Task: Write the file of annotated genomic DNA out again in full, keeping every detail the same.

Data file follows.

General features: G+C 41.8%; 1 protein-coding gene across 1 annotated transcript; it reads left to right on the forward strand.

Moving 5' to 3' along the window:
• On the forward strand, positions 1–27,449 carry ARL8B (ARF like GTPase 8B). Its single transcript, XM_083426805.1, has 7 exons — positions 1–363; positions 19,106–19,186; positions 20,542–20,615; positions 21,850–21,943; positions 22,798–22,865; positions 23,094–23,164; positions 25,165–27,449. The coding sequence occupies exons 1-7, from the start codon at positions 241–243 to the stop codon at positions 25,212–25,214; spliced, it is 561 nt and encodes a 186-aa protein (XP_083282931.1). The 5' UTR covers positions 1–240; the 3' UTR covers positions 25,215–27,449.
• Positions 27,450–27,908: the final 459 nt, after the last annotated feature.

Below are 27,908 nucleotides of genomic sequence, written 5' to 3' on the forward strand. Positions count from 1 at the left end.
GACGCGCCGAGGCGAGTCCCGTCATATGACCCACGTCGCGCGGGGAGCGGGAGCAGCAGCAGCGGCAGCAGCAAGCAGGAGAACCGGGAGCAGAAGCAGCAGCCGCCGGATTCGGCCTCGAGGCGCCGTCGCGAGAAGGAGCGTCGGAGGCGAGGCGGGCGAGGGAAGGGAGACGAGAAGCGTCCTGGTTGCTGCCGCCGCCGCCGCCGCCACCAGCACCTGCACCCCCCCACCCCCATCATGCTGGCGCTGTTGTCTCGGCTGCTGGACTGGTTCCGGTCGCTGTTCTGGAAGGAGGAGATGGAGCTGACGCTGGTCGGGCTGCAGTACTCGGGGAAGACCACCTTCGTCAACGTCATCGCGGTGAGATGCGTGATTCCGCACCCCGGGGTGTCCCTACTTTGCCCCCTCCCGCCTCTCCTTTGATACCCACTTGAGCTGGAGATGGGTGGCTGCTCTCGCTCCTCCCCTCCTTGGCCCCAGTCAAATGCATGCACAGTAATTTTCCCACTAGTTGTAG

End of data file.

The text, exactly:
General features: G+C 41.8%; 1 protein-coding gene across 1 annotated transcript; it reads left to right on the forward strand.

Moving 5' to 3' along the window:
• On the forward strand, positions 1–27,449 carry ARL8B (ARF like GTPase 8B). Its single transcript, XM_083426805.1, has 7 exons — positions 1–363; positions 19,106–19,186; positions 20,542–20,615; positions 21,850–21,943; positions 22,798–22,865; positions 23,094–23,164; positions 25,165–27,449. The coding sequence occupies exons 1-7, from the start codon at positions 241–243 to the stop codon at positions 25,212–25,214; spliced, it is 561 nt and encodes a 186-aa protein (XP_083282931.1). The 5' UTR covers positions 1–240; the 3' UTR covers positions 25,215–27,449.
• Positions 27,450–27,908: the final 459 nt, after the last annotated feature.

Below are 27,908 nucleotides of genomic sequence, written 5' to 3' on the forward strand. Positions count from 1 at the left end.
GACGCGCCGAGGCGAGTCCCGTCATATGACCCACGTCGCGCGGGGAGCGGGAGCAGCAGCAGCGGCAGCAGCAAGCAGGAGAACCGGGAGCAGAAGCAGCAGCCGCCGGATTCGGCCTCGAGGCGCCGTCGCGAGAAGGAGCGTCGGAGGCGAGGCGGGCGAGGGAAGGGAGACGAGAAGCGTCCTGGTTGCTGCCGCCGCCGCCGCCGCCACCAGCACCTGCACCCCCCCACCCCCATCATGCTGGCGCTGTTGTCTCGGCTGCTGGACTGGTTCCGGTCGCTGTTCTGGAAGGAGGAGATGGAGCTGACGCTGGTCGGGCTGCAGTACTCGGGGAAGACCACCTTCGTCAACGTCATCGCGGTGAGATGCGTGATTCCGCACCCCGGGGTGTCCCTACTTTGCCCCCTCCCGCCTCTCCTTTGATACCCACTTGAGCTGGAGATGGGTGGCTGCTCTCGCTCCTCCCCTCCTTGGCCCCAGTCAAATGCATGCACAGTAATTTTCCCACTAGTTGTAG